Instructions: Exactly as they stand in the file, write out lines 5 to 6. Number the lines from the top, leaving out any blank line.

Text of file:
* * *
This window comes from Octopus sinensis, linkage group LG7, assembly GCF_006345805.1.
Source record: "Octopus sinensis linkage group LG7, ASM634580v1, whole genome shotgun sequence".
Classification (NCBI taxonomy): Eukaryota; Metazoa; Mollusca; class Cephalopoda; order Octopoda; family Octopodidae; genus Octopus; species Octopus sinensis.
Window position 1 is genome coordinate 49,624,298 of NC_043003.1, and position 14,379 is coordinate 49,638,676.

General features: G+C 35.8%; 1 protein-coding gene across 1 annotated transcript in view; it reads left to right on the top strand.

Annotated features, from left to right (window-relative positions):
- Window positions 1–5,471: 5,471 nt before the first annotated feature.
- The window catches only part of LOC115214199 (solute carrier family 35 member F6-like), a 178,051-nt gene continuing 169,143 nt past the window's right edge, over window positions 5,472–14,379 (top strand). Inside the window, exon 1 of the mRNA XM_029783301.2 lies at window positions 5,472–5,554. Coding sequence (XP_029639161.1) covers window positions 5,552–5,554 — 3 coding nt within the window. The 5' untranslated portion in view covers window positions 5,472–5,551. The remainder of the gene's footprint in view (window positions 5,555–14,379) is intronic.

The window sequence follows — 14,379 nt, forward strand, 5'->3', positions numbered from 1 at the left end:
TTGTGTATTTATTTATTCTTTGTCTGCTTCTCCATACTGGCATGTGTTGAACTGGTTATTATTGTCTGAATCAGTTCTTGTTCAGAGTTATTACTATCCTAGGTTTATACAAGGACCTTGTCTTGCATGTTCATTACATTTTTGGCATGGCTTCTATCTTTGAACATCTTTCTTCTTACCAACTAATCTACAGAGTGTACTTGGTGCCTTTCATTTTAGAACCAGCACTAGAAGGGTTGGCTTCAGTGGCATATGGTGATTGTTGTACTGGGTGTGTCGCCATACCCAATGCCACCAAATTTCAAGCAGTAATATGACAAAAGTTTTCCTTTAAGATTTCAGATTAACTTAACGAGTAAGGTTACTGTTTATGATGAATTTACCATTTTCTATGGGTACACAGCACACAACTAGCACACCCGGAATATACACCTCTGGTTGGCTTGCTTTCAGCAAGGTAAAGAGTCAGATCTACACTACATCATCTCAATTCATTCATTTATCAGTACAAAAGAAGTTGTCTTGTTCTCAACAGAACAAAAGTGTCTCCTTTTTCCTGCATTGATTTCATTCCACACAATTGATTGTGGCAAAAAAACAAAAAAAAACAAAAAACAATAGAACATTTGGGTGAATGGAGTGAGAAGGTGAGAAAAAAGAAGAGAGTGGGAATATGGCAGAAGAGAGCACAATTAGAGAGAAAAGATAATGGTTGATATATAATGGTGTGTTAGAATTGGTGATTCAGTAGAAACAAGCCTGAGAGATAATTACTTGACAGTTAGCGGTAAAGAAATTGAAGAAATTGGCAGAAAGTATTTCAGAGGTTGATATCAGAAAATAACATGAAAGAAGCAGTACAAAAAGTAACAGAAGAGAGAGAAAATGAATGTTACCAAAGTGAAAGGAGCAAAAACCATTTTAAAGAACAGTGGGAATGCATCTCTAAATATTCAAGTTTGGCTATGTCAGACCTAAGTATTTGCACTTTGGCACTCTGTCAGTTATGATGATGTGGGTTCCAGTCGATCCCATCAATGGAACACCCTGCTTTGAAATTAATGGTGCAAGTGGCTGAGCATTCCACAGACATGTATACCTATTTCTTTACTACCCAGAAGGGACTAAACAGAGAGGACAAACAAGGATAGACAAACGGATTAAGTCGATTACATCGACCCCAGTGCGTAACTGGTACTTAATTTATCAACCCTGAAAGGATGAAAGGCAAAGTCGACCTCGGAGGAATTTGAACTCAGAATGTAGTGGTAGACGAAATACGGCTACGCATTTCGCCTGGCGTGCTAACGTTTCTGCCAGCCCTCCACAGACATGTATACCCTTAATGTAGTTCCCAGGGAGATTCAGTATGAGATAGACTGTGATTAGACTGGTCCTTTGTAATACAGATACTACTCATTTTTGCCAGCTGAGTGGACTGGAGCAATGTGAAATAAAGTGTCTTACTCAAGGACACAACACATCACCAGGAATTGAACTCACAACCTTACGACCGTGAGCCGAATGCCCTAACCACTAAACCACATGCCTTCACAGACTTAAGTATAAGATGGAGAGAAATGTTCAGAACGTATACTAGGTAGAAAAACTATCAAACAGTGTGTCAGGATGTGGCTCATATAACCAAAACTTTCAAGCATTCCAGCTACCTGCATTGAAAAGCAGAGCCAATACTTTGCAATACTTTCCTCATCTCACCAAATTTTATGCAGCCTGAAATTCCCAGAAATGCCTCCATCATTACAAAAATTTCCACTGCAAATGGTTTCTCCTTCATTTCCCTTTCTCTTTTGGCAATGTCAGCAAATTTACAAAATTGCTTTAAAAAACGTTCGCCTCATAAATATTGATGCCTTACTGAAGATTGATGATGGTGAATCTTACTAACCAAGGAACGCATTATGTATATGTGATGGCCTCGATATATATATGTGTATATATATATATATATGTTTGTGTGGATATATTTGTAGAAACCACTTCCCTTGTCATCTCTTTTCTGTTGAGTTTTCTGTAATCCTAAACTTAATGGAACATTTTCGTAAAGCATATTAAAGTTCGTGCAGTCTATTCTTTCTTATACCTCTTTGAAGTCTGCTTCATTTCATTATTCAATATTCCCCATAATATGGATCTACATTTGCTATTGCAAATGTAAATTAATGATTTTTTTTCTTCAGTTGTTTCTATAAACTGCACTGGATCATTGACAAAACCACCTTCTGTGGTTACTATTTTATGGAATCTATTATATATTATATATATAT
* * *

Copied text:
General features: G+C 35.8%; 1 protein-coding gene across 1 annotated transcript in view; it reads left to right on the top strand.

Annotated features, from left to right (window-relative positions):